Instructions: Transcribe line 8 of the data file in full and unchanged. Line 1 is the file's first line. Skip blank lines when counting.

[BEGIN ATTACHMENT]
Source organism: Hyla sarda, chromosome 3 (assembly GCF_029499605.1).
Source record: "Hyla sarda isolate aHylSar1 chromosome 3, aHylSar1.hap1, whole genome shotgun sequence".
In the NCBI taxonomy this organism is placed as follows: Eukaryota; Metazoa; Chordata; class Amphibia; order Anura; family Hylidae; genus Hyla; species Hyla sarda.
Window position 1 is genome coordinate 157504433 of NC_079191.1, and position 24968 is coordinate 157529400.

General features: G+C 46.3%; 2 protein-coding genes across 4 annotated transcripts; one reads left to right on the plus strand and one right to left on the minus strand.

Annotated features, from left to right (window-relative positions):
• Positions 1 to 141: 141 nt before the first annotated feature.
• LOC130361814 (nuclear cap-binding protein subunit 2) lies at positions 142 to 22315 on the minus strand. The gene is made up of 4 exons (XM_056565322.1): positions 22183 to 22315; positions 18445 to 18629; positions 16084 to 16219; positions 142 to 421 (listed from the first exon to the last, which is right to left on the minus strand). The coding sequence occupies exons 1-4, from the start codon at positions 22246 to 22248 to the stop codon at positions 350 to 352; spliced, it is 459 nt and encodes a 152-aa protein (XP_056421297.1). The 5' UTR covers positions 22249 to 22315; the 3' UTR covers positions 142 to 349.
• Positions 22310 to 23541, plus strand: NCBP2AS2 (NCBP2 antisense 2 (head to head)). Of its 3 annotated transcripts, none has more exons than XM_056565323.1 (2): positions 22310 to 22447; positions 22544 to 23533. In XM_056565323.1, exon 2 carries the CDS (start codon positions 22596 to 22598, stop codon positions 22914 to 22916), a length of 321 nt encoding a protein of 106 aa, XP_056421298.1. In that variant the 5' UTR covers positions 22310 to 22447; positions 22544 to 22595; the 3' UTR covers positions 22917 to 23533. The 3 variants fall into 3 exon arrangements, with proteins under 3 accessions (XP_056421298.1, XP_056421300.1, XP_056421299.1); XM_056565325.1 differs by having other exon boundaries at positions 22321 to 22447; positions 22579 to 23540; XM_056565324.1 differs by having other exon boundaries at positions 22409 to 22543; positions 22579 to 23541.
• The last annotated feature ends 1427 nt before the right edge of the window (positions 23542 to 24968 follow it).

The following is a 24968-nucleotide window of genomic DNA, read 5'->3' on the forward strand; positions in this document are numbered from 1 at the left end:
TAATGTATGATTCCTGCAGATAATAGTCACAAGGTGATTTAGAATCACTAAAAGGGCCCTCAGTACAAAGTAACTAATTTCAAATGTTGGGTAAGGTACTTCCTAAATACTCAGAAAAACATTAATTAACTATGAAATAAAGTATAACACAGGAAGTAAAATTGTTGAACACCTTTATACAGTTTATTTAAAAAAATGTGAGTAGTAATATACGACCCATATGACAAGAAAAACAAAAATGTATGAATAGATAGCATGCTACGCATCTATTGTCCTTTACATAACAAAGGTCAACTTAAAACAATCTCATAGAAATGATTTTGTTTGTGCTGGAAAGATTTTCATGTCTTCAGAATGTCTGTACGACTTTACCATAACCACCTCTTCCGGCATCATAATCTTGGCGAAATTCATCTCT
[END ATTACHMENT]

• LOC130361814 (nuclear cap-binding protein subunit 2) lies at positions 142 to 22315 on the minus strand. The gene is made up of 4 exons (XM_056565322.1): positions 22183 to 22315; positions 18445 to 18629; positions 16084 to 16219; positions 142 to 421 (listed from the first exon to the last, which is right to left on the minus strand). The coding sequence occupies exons 1-4, from the start codon at positions 22246 to 22248 to the stop codon at positions 350 to 352; spliced, it is 459 nt and encodes a 152-aa protein (XP_056421297.1). The 5' UTR covers positions 22249 to 22315; the 3' UTR covers positions 142 to 349.